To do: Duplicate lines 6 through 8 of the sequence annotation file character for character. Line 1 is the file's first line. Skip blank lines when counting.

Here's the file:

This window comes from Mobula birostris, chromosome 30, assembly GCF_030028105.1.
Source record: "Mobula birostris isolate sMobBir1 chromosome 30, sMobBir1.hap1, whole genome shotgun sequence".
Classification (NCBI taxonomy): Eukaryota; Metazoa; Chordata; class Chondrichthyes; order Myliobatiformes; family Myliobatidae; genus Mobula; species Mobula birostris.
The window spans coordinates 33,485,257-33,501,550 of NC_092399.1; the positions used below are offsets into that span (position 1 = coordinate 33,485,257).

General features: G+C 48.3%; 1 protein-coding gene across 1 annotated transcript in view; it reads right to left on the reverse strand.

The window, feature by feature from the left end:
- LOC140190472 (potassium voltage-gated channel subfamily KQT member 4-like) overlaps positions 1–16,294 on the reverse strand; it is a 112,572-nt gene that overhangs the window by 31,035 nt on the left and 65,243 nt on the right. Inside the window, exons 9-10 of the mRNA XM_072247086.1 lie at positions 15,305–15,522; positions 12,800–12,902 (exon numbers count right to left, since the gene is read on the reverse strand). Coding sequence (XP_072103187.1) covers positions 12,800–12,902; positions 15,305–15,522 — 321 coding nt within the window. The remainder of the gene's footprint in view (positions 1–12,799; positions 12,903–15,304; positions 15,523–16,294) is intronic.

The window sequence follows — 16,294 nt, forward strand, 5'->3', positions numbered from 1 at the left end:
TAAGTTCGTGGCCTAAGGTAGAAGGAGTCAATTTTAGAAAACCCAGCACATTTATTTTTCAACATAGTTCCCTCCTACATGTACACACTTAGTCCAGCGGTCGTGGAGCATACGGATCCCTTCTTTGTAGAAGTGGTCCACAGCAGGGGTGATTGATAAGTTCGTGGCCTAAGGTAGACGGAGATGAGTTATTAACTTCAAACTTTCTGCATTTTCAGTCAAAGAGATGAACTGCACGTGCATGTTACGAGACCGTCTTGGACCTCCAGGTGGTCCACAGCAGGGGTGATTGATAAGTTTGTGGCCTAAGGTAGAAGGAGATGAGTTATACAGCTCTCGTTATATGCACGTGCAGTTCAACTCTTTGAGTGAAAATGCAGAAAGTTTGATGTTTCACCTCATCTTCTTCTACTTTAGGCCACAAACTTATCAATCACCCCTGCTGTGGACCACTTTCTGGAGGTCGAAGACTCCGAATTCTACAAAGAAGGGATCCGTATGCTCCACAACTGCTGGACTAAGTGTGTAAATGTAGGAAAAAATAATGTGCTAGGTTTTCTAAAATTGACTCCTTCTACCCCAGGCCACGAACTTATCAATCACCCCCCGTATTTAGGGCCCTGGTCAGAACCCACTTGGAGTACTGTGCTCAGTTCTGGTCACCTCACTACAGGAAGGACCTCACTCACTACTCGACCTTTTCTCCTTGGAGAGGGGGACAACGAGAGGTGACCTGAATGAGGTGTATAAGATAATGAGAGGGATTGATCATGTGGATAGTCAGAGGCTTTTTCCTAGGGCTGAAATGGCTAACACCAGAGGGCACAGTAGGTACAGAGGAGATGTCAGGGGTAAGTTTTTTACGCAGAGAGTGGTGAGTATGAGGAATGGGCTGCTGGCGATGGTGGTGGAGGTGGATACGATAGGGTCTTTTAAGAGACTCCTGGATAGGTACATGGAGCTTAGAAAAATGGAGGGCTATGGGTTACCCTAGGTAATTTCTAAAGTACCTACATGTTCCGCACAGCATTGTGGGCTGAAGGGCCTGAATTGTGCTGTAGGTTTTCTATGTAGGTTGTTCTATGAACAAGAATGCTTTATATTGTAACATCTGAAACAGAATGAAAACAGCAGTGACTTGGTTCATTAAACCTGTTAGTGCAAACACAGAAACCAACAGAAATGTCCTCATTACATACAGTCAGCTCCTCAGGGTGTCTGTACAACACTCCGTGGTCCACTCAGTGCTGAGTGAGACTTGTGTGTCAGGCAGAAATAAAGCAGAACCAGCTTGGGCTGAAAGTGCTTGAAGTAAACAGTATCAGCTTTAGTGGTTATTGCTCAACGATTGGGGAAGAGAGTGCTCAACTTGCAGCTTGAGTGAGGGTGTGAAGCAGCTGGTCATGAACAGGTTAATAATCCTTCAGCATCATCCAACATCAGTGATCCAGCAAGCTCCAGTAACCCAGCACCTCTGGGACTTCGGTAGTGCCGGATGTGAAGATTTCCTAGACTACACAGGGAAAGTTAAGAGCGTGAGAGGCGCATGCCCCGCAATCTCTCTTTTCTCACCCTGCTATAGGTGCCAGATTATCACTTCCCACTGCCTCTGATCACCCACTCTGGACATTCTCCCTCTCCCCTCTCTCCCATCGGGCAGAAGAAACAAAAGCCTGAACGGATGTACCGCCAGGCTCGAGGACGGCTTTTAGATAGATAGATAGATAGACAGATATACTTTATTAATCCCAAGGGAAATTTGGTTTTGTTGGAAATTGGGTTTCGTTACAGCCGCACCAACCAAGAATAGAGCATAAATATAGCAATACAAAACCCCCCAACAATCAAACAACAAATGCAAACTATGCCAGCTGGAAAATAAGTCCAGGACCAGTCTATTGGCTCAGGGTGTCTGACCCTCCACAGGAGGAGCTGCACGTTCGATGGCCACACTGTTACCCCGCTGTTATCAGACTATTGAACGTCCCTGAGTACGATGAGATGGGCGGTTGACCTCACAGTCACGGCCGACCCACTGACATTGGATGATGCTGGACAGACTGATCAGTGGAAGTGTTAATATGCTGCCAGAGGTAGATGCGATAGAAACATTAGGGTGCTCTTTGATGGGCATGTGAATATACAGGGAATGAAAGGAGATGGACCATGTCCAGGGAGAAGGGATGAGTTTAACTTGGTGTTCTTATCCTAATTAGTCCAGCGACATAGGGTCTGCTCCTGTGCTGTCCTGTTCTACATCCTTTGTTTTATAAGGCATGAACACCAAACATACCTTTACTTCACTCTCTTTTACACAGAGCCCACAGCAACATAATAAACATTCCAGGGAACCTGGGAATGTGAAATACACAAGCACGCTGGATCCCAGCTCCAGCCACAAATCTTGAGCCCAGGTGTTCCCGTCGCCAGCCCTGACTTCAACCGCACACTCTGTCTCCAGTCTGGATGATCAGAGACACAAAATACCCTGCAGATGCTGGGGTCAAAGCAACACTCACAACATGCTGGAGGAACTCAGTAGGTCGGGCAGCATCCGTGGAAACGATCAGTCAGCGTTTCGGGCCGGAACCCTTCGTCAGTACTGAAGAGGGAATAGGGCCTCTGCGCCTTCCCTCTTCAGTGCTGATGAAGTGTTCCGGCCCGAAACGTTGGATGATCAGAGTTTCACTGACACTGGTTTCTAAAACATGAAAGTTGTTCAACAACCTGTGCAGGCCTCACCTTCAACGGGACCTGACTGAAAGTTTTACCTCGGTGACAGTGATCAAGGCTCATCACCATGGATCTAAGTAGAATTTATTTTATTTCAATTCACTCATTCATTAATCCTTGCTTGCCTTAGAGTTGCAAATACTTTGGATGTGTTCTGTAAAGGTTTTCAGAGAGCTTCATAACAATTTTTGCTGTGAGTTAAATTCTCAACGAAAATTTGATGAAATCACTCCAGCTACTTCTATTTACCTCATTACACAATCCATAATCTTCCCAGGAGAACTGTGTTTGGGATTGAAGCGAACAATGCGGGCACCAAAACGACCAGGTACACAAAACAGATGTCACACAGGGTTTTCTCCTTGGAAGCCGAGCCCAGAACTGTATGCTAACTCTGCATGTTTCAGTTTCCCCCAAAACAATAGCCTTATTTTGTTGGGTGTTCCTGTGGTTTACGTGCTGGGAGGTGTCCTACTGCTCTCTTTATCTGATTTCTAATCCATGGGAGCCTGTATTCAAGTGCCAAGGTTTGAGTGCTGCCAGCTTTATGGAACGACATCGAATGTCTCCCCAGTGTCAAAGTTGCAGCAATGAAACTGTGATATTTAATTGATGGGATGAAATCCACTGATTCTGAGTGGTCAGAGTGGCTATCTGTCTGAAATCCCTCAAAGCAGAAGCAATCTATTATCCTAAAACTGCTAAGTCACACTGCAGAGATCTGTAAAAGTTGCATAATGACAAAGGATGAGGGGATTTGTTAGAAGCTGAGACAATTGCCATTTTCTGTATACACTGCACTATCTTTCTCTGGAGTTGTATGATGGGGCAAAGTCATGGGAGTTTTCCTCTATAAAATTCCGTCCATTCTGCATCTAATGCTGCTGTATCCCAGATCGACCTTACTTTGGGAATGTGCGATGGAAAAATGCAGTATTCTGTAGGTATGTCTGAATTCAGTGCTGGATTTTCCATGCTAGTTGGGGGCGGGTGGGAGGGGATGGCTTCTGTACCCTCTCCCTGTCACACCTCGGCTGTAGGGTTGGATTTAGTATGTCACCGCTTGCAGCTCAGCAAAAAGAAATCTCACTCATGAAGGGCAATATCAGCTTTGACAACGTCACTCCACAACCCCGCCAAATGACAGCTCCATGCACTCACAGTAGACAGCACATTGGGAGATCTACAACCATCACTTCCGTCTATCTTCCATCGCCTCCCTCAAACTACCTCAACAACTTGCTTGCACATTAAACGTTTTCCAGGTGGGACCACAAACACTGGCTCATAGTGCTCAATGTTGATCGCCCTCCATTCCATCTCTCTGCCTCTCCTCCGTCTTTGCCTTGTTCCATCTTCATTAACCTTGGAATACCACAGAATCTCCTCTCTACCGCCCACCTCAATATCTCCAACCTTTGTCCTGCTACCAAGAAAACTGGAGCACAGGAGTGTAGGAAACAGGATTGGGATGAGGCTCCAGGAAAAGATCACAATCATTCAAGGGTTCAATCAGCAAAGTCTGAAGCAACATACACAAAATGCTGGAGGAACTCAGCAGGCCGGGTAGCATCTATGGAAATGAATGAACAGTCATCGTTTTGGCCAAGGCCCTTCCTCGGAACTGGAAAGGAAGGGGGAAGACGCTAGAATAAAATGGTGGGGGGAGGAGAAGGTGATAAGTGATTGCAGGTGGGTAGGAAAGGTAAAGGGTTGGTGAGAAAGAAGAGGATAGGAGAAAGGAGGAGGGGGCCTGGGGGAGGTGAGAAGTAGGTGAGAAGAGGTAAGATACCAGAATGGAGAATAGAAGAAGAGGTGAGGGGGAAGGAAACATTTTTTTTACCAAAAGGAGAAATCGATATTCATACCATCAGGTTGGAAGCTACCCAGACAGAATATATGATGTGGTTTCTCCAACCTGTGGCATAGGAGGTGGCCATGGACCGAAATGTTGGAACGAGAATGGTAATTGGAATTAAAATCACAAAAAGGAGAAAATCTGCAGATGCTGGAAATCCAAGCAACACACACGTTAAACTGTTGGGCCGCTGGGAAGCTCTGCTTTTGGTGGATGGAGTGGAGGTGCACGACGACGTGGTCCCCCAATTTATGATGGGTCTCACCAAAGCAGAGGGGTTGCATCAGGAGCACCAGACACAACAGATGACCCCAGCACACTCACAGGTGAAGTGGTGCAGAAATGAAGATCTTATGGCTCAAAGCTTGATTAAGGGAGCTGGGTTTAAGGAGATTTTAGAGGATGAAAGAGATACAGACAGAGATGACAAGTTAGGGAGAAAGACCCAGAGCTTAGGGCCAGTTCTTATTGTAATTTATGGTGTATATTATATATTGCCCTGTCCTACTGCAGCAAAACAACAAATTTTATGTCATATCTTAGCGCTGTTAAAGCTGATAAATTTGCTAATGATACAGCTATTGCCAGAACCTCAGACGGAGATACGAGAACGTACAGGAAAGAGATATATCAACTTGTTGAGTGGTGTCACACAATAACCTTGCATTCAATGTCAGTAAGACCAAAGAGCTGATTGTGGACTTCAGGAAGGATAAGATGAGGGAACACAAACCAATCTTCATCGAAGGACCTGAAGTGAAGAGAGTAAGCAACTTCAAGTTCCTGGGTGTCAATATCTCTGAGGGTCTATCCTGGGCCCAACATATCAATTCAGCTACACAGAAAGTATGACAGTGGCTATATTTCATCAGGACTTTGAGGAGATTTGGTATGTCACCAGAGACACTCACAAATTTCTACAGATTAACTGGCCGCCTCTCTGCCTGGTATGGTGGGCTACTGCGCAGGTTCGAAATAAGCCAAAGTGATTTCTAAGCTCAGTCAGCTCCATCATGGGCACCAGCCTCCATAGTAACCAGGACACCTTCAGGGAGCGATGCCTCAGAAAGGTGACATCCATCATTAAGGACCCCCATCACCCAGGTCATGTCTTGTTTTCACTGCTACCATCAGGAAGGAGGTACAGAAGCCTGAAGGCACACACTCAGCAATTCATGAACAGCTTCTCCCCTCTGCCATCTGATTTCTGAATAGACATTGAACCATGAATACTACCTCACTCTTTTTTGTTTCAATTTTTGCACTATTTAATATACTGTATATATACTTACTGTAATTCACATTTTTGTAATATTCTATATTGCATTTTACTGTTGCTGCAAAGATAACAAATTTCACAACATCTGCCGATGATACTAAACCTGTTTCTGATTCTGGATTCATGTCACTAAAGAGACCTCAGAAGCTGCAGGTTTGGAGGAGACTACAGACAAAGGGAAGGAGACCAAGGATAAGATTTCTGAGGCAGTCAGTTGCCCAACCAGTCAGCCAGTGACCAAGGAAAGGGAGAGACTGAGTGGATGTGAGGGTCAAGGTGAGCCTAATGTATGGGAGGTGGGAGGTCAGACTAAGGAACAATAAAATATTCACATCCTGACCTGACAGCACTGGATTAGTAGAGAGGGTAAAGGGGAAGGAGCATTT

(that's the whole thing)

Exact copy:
The window, feature by feature from the left end:
- LOC140190472 (potassium voltage-gated channel subfamily KQT member 4-like) overlaps positions 1–16,294 on the reverse strand; it is a 112,572-nt gene that overhangs the window by 31,035 nt on the left and 65,243 nt on the right. Inside the window, exons 9-10 of the mRNA XM_072247086.1 lie at positions 15,305–15,522; positions 12,800–12,902 (exon numbers count right to left, since the gene is read on the reverse strand). Coding sequence (XP_072103187.1) covers positions 12,800–12,902; positions 15,305–15,522 — 321 coding nt within the window. The remainder of the gene's footprint in view (positions 1–12,799; positions 12,903–15,304; positions 15,523–16,294) is intronic.

The window sequence follows — 16,294 nt, forward strand, 5'->3', positions numbered from 1 at the left end: